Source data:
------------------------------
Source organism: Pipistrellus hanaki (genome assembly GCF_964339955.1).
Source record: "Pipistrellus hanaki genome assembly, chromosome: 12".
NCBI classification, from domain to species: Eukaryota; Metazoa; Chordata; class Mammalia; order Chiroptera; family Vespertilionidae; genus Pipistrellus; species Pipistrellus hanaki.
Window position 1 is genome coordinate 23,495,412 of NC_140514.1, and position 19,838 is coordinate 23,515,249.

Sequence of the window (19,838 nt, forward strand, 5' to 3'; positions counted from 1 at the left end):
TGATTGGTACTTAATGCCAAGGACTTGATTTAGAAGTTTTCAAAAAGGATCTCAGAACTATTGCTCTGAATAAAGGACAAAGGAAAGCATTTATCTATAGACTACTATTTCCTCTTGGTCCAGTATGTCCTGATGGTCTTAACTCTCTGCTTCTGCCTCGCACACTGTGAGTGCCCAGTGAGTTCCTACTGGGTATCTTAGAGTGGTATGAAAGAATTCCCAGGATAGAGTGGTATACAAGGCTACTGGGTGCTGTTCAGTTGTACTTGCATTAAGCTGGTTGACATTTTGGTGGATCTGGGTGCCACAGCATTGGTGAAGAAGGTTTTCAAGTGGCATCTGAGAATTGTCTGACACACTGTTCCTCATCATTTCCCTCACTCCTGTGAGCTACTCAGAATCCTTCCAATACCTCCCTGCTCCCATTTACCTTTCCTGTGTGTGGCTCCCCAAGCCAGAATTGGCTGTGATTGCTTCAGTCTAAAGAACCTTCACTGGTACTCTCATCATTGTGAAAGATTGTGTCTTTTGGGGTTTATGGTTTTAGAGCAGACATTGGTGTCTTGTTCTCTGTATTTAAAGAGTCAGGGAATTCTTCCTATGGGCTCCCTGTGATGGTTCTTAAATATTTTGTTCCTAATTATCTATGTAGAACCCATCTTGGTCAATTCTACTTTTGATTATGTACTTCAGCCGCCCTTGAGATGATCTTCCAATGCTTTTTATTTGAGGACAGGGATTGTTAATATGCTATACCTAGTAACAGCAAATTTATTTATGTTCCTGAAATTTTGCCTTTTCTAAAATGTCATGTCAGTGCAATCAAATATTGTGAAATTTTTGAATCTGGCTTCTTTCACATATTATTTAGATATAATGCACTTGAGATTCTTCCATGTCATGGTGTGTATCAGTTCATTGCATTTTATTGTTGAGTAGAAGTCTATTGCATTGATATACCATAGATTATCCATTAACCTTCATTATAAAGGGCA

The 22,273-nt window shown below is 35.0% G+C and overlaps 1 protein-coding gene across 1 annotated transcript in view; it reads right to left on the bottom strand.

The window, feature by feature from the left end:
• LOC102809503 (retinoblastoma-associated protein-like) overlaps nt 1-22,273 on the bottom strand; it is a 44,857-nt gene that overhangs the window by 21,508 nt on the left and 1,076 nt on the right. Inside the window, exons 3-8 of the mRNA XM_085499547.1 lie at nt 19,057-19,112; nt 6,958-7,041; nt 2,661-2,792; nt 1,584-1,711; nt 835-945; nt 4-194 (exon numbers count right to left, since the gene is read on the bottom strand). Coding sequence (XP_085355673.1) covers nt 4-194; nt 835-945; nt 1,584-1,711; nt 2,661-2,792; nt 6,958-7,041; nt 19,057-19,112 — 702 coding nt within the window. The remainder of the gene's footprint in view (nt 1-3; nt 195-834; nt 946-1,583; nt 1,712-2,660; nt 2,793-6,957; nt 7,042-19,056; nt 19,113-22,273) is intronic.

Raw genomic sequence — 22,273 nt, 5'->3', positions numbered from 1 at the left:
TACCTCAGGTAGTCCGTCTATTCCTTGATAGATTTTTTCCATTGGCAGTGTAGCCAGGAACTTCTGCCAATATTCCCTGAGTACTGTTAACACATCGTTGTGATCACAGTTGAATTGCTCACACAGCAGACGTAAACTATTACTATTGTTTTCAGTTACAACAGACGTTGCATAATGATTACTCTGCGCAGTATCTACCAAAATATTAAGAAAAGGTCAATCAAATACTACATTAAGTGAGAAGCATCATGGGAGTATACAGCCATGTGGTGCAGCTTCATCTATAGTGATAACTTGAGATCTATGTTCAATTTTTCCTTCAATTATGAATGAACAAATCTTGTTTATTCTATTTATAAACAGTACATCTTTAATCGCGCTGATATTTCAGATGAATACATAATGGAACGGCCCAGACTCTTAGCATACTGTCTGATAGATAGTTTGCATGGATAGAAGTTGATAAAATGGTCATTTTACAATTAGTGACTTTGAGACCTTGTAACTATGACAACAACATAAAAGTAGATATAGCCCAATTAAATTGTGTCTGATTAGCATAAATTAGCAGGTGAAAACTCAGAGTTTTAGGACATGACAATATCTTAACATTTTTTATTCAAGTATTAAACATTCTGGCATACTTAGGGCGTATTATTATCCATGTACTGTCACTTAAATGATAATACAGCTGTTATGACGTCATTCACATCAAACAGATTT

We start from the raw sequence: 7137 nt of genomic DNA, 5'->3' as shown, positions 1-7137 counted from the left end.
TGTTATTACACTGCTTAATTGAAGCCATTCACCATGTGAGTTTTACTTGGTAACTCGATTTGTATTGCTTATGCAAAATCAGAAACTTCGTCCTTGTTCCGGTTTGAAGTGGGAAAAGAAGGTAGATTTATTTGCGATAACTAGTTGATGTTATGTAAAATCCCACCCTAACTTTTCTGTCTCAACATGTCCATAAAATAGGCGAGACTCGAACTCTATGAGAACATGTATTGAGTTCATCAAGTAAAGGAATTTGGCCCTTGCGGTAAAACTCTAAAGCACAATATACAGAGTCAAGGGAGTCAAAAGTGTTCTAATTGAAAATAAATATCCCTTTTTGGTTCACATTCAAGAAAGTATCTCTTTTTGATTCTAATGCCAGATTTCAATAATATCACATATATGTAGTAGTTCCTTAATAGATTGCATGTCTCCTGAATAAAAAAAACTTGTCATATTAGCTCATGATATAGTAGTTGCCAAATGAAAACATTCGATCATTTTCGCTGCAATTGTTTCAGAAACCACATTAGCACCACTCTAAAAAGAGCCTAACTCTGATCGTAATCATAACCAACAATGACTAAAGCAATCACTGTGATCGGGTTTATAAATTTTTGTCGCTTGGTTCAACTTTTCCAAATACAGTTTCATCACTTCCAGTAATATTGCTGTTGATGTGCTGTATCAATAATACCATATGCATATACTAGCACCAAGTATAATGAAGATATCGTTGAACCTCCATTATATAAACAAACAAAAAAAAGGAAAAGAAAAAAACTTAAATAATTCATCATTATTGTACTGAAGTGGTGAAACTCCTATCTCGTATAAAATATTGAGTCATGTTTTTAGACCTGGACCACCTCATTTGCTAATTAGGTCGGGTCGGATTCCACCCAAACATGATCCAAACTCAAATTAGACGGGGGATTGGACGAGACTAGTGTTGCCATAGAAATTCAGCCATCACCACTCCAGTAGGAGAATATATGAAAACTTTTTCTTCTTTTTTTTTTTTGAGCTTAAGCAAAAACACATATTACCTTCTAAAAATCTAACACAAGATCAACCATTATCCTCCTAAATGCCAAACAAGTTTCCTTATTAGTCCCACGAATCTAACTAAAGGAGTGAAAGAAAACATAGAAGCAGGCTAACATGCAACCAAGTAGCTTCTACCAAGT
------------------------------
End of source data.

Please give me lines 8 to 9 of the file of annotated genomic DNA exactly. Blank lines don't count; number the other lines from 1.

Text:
The window, feature by feature from the left end:
• LOC102809503 (retinoblastoma-associated protein-like) overlaps nt 1-22,273 on the bottom strand; it is a 44,857-nt gene that overhangs the window by 21,508 nt on the left and 1,076 nt on the right. Inside the window, exons 3-8 of the mRNA XM_085499547.1 lie at nt 19,057-19,112; nt 6,958-7,041; nt 2,661-2,792; nt 1,584-1,711; nt 835-945; nt 4-194 (exon numbers count right to left, since the gene is read on the bottom strand). Coding sequence (XP_085355673.1) covers nt 4-194; nt 835-945; nt 1,584-1,711; nt 2,661-2,792; nt 6,958-7,041; nt 19,057-19,112 — 702 coding nt within the window. The remainder of the gene's footprint in view (nt 1-3; nt 195-834; nt 946-1,583; nt 1,712-2,660; nt 2,793-6,957; nt 7,042-19,056; nt 19,113-22,273) is intronic.